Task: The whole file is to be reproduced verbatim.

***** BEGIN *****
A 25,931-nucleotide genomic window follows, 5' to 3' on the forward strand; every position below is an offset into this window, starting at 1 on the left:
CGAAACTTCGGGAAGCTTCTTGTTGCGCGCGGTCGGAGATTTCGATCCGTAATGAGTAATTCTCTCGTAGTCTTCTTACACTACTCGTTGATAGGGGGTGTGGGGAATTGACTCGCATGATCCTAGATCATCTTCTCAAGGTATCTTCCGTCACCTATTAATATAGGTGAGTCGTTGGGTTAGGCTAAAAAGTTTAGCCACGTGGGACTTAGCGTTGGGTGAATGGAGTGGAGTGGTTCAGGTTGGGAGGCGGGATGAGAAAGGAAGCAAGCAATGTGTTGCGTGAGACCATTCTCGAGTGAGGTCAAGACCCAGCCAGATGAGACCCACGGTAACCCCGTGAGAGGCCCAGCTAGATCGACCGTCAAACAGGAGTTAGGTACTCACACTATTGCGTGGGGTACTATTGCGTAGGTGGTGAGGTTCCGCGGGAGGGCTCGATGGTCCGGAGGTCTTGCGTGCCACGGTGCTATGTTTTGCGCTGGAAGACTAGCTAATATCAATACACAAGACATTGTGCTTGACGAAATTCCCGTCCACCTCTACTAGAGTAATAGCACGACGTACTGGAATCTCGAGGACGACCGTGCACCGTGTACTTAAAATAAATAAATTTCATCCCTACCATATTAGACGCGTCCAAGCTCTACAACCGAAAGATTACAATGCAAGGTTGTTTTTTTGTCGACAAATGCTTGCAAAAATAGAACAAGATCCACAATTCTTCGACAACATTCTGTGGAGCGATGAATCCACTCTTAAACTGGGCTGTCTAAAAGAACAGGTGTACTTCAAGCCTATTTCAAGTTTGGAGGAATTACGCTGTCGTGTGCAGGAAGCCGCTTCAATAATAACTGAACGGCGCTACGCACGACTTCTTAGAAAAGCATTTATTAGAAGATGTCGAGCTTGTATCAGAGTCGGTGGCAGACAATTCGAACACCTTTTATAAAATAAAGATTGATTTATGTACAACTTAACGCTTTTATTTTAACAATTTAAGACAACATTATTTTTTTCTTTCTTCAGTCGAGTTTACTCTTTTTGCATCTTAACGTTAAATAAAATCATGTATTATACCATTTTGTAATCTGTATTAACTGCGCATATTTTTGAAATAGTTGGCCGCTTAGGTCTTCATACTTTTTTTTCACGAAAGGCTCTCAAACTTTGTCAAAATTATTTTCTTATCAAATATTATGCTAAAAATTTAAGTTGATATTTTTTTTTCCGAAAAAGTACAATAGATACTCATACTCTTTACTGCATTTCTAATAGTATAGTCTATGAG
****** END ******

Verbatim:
A 25,931-nucleotide genomic window follows, 5' to 3' on the forward strand; every position below is an offset into this window, starting at 1 on the left:
CGAAACTTCGGGAAGCTTCTTGTTGCGCGCGGTCGGAGATTTCGATCCGTAATGAGTAATTCTCTCGTAGTCTTCTTACACTACTCGTTGATAGGGGGTGTGGGGAATTGACTCGCATGATCCTAGATCATCTTCTCAAGGTATCTTCCGTCACCTATTAATATAGGTGAGTCGTTGGGTTAGGCTAAAAAGTTTAGCCACGTGGGACTTAGCGTTGGGTGAATGGAGTGGAGTGGTTCAGGTTGGGAGGCGGGATGAGAAAGGAAGCAAGCAATGTGTTGCGTGAGACCATTCTCGAGTGAGGTCAAGACCCAGCCAGATGAGACCCACGGTAACCCCGTGAGAGGCCCAGCTAGATCGACCGTCAAACAGGAGTTAGGTACTCACACTATTGCGTGGGGTACTATTGCGTAGGTGGTGAGGTTCCGCGGGAGGGCTCGATGGTCCGGAGGTCTTGCGTGCCACGGTGCTATGTTTTGCGCTGGAAGACTAGCTAATATCAATACACAAGACATTGTGCTTGACGAAATTCCCGTCCACCTCTACTAGAGTAATAGCACGACGTACTGGAATCTCGAGGACGACCGTGCACCGTGTACTTAAAATAAATAAATTTCATCCCTACCATATTAGACGCGTCCAAGCTCTACAACCGAAAGATTACAATGCAAGGTTGTTTTTTTGTCGACAAATGCTTGCAAAAATAGAACAAGATCCACAATTCTTCGACAACATTCTGTGGAGCGATGAATCCACTCTTAAACTGGGCTGTCTAAAAGAACAGGTGTACTTCAAGCCTATTTCAAGTTTGGAGGAATTACGCTGTCGTGTGCAGGAAGCCGCTTCAATAATAACTGAACGGCGCTACGCACGACTTCTTAGAAAAGCATTTATTAGAAGATGTCGAGCTTGTATCAGAGTCGGTGGCAGACAATTCGAACACCTTTTATAAAATAAAGATTGATTTATGTACAACTTAACGCTTTTATTTTAACAATTTAAGACAACATTATTTTTTTCTTTCTTCAGTCGAGTTTACTCTTTTTGCATCTTAACGTTAAATAAAATCATGTATTATACCATTTTGTAATCTGTATTAACTGCGCATATTTTTGAAATAGTTGGCCGCTTAGGTCTTCATACTTTTTTTTCACGAAAGGCTCTCAAACTTTGTCAAAATTATTTTCTTATCAAATATTATGCTAAAAATTTAAGTTGATATTTTTTTTTCCGAAAAAGTACAATAGATACTCATACTCTTTACTGCATTTCTAATAGTATAGTCTATGAG